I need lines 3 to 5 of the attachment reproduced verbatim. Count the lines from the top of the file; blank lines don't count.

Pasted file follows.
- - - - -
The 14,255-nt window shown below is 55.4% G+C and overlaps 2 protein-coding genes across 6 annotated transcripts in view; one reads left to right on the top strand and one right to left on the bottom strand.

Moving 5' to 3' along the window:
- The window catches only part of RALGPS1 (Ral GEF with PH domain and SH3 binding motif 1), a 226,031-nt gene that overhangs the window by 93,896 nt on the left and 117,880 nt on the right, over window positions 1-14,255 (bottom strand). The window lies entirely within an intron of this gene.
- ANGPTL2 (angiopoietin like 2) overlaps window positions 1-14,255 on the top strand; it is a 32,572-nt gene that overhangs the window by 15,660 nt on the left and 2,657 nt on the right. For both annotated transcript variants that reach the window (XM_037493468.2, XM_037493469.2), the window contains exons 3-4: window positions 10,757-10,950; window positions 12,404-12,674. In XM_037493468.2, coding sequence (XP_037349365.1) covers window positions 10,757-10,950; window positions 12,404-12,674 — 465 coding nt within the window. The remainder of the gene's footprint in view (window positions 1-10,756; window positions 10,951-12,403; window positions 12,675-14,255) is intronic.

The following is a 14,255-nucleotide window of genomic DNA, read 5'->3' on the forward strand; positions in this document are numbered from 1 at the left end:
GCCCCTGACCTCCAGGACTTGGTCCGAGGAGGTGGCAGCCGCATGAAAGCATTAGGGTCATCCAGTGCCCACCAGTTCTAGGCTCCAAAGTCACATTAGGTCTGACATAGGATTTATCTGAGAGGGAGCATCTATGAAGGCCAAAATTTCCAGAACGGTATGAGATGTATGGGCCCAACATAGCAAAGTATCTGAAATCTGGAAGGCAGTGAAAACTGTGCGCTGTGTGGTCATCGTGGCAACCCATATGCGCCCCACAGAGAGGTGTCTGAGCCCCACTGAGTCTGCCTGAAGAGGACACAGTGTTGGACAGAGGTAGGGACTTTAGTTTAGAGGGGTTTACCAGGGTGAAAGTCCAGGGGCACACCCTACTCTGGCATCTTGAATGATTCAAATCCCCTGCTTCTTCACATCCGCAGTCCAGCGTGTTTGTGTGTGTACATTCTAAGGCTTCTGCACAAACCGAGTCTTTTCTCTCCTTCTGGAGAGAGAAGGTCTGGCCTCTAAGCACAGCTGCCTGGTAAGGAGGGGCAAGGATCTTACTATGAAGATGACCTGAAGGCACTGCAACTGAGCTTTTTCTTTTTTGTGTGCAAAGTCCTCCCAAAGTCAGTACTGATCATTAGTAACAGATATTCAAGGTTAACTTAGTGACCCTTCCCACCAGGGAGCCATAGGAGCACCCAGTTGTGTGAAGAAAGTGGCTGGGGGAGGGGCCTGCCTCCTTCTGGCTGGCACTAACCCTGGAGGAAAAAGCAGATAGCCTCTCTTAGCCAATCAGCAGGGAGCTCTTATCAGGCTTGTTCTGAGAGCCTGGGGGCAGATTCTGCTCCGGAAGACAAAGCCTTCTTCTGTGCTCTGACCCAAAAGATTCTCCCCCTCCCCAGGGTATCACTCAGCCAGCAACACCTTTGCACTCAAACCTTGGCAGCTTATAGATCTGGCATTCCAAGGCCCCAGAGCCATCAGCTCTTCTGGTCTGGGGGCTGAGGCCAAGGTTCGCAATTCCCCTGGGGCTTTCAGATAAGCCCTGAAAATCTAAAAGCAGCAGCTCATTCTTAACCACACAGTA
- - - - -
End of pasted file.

- The window catches only part of RALGPS1 (Ral GEF with PH domain and SH3 binding motif 1), a 226,031-nt gene that overhangs the window by 93,896 nt on the left and 117,880 nt on the right, over window positions 1-14,255 (bottom strand). The window lies entirely within an intron of this gene.
- ANGPTL2 (angiopoietin like 2) overlaps window positions 1-14,255 on the top strand; it is a 32,572-nt gene that overhangs the window by 15,660 nt on the left and 2,657 nt on the right. For both annotated transcript variants that reach the window (XM_037493468.2, XM_037493469.2), the window contains exons 3-4: window positions 10,757-10,950; window positions 12,404-12,674. In XM_037493468.2, coding sequence (XP_037349365.1) covers window positions 10,757-10,950; window positions 12,404-12,674 — 465 coding nt within the window. The remainder of the gene's footprint in view (window positions 1-10,756; window positions 10,951-12,403; window positions 12,675-14,255) is intronic.

The following is a 14,255-nucleotide window of genomic DNA, read 5'->3' on the forward strand; positions in this document are numbered from 1 at the left end: